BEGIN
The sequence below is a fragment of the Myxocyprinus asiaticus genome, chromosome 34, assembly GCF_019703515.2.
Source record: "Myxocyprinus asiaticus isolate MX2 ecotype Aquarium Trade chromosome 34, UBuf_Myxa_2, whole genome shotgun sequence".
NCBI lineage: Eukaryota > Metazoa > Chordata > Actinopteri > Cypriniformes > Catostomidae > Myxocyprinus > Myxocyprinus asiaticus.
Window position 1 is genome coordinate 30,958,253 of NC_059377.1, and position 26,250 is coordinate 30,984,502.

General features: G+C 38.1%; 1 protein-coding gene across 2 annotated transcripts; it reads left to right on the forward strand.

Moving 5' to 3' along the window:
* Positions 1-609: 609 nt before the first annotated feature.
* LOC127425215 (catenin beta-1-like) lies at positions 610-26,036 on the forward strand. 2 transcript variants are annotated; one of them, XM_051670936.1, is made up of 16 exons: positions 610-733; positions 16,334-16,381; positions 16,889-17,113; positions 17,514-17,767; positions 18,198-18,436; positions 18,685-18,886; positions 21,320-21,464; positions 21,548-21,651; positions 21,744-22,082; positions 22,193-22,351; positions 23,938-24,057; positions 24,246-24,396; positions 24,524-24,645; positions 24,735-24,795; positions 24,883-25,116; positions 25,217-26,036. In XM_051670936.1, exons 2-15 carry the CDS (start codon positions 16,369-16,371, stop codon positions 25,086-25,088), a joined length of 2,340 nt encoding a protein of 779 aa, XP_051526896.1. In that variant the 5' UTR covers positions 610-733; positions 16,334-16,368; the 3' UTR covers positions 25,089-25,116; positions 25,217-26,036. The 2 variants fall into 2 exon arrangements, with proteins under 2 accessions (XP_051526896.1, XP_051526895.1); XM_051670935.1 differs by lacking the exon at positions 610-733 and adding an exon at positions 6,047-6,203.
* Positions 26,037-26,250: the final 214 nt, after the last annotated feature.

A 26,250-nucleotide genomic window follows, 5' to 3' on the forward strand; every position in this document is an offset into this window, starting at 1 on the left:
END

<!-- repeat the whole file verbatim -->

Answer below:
The sequence below is a fragment of the Myxocyprinus asiaticus genome, chromosome 34, assembly GCF_019703515.2.
Source record: "Myxocyprinus asiaticus isolate MX2 ecotype Aquarium Trade chromosome 34, UBuf_Myxa_2, whole genome shotgun sequence".
NCBI lineage: Eukaryota > Metazoa > Chordata > Actinopteri > Cypriniformes > Catostomidae > Myxocyprinus > Myxocyprinus asiaticus.
Window position 1 is genome coordinate 30,958,253 of NC_059377.1, and position 26,250 is coordinate 30,984,502.

General features: G+C 38.1%; 1 protein-coding gene across 2 annotated transcripts; it reads left to right on the forward strand.

Moving 5' to 3' along the window:
* Positions 1-609: 609 nt before the first annotated feature.
* LOC127425215 (catenin beta-1-like) lies at positions 610-26,036 on the forward strand. 2 transcript variants are annotated; one of them, XM_051670936.1, is made up of 16 exons: positions 610-733; positions 16,334-16,381; positions 16,889-17,113; positions 17,514-17,767; positions 18,198-18,436; positions 18,685-18,886; positions 21,320-21,464; positions 21,548-21,651; positions 21,744-22,082; positions 22,193-22,351; positions 23,938-24,057; positions 24,246-24,396; positions 24,524-24,645; positions 24,735-24,795; positions 24,883-25,116; positions 25,217-26,036. In XM_051670936.1, exons 2-15 carry the CDS (start codon positions 16,369-16,371, stop codon positions 25,086-25,088), a joined length of 2,340 nt encoding a protein of 779 aa, XP_051526896.1. In that variant the 5' UTR covers positions 610-733; positions 16,334-16,368; the 3' UTR covers positions 25,089-25,116; positions 25,217-26,036. The 2 variants fall into 2 exon arrangements, with proteins under 2 accessions (XP_051526896.1, XP_051526895.1); XM_051670935.1 differs by lacking the exon at positions 610-733 and adding an exon at positions 6,047-6,203.
* Positions 26,037-26,250: the final 214 nt, after the last annotated feature.

A 26,250-nucleotide genomic window follows, 5' to 3' on the forward strand; every position in this document is an offset into this window, starting at 1 on the left: